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​IIA Co-founder Victor Brink to Be Inducted into Hall of Fame

American Accounting Association will honor Brink as a pioneer in modern internal auditing

Victor Z. BrinkLAKE MARY, Fla. (Feb. 17, 2020) — The American Accounting Association, which represents the largest community of accountants in academia, announced that the late Victor Z. Brink, co-founder and a former president of The Institute of Internal Auditors (IIA), will be inducted posthumously into the Accounting Hall of Fame.

Brink, who died in 1992, is credited with development of The IIA in 1941 along with John B. Thurston, Robert B. Milne and others. Brink’s “Internal Auditing,” the first major and widely accepted textbook on internal auditing, was based on his doctoral dissertation published earlier the same year. He played a number of roles with The IIA over his career, including as international president in 1950-51, chairman of the International Planning Committee, Director of Research, chairman of the Committee on Relations with Other Organizations, and chairman of the International Executive Committee.

“The IIA – indeed, modern internal auditing – might not exist if not for the commitment and foresight of Victor Brink,” said current IIA President and CEO Richard F. Chambers. “Internal auditing was just beginning to establish itself, and two major events – Victor’s book and his determined efforts with others to form our organization – marked a major turning point for the internal audit profession. It is a distinct honor for The IIA to see Victor inducted into the AAA’s Hall of Fame.”

Over his career, Brink, CIA, CPA, PhD, held a number of executive positions in internal auditing, including as general auditor for Ford Motor Co. He authored more than a dozen books on internal auditing and at least 180 articles in professional journals. He also was professor emeritus at Columbia University’s Graduate School of Business.

In 1977, The IIA published a history of the organization, “Foundations for Unlimited Horizons: The Institute of Internal Auditors, 1941-1976,” authored by Brink. He was among the first recipients, posthumously, of The IIA’s American Hall of Distinguished Practitioners award in 2012 and received one of The IIA’s most prestigious honors, the Bradford Cadmus Memorial Award, in 1967.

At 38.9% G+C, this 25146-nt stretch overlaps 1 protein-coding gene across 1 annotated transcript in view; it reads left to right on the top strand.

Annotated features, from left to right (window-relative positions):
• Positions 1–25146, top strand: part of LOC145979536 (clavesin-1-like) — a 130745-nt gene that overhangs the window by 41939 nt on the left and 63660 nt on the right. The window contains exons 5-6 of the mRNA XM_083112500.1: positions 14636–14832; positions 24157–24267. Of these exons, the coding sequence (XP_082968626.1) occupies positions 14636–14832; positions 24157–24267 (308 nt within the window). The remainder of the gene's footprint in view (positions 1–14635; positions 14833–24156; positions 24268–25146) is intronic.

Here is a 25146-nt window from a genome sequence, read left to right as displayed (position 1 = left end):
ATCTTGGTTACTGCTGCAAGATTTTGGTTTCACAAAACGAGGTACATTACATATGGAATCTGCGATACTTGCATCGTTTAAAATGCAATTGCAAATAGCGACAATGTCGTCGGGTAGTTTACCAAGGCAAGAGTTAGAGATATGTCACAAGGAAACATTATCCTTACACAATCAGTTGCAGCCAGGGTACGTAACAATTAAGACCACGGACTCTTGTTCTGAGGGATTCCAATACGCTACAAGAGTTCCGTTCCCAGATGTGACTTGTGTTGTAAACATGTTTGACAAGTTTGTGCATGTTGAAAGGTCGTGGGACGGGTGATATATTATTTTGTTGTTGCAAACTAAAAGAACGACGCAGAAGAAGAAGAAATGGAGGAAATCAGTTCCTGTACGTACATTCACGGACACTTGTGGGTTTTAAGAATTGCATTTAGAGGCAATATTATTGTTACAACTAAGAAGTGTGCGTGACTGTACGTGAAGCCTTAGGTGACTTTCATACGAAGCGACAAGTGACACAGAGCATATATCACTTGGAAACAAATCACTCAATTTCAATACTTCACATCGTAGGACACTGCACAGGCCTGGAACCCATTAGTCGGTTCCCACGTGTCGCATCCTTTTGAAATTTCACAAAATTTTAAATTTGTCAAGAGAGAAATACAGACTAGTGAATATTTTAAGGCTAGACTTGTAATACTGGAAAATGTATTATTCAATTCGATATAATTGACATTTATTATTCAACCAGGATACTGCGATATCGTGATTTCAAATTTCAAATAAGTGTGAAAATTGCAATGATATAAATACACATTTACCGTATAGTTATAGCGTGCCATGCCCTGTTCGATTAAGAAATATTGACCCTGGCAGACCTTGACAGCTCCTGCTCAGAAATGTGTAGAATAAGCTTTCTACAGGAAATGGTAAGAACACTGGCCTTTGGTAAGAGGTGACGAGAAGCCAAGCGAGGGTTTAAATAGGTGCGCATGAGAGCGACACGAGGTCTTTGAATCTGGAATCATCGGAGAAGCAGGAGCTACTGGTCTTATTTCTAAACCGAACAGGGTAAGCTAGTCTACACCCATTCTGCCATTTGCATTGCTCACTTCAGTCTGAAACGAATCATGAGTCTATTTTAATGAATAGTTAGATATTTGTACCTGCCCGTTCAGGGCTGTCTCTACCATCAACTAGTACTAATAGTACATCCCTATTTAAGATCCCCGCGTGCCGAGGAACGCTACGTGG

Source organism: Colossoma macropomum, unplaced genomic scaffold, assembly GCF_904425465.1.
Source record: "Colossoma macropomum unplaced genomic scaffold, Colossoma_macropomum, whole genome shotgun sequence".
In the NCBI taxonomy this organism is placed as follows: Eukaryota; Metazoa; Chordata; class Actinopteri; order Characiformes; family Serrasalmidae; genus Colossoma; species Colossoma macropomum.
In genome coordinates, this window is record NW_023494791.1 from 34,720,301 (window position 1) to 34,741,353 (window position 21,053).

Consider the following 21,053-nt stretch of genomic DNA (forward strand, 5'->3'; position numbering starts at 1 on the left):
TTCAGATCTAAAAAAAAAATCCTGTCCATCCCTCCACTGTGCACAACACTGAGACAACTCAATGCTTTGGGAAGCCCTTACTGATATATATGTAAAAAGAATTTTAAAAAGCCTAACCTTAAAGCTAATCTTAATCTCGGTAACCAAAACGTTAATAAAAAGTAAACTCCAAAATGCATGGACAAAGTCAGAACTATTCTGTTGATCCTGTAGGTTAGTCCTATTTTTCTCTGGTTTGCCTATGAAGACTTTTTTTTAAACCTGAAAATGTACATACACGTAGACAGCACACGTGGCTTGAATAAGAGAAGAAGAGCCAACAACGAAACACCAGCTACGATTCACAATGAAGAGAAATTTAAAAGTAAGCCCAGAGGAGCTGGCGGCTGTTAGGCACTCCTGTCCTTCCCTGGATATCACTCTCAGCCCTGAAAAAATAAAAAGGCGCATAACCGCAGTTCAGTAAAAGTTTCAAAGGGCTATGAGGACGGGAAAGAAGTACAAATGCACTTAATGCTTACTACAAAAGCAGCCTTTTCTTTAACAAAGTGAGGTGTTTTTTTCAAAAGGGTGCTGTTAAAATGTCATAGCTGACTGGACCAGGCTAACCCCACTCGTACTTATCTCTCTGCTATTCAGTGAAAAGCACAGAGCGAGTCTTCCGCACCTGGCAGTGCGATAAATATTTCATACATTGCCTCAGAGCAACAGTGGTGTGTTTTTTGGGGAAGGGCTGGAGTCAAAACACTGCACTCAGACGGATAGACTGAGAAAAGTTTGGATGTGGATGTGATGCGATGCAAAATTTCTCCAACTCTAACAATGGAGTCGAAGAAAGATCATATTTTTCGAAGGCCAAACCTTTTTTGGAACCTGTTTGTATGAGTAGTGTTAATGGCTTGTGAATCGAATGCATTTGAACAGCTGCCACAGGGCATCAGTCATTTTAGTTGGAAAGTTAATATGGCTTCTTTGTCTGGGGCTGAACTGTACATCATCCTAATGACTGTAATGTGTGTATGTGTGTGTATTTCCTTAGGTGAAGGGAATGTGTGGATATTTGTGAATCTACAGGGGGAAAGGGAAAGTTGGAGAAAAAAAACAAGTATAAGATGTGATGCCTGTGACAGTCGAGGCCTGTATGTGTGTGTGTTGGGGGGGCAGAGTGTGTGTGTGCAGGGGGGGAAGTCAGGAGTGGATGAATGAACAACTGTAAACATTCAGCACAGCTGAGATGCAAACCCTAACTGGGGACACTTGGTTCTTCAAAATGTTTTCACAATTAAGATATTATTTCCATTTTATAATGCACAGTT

The IIA established the Victor Z. Brink Award for Distinguished Service, recognizing outstanding service to the internal audit profession. He taught at several schools, including the University of Nebraska, Dartmouth College, and Columbia University.

The Accounting Hall of Fame, established at The Ohio State University in 1950, also will induct into the Hall of Fame: Robert Mednick, a former chairman of the American Institute of Certified Public Accountants; Leslie French Seidman, an independent director for General Electric and Moody’s; Shyam Sunder, the James L. Frank Professor of Accounting, Economics, and Finance at the Yale School of Management; and Doyle Zane Williams, a dean emeritus of the University of Arkansas. In a statement, Bruce Behn, a past president of AAA who chairs The Accounting Hall of Fame Committee, said this year’s inductees “represent a diverse group of accounting thought leaders from a breadth of practice and educational backgrounds.”

The induction ceremony is scheduled for August. For bios on all the inductees, please see the AAA news release.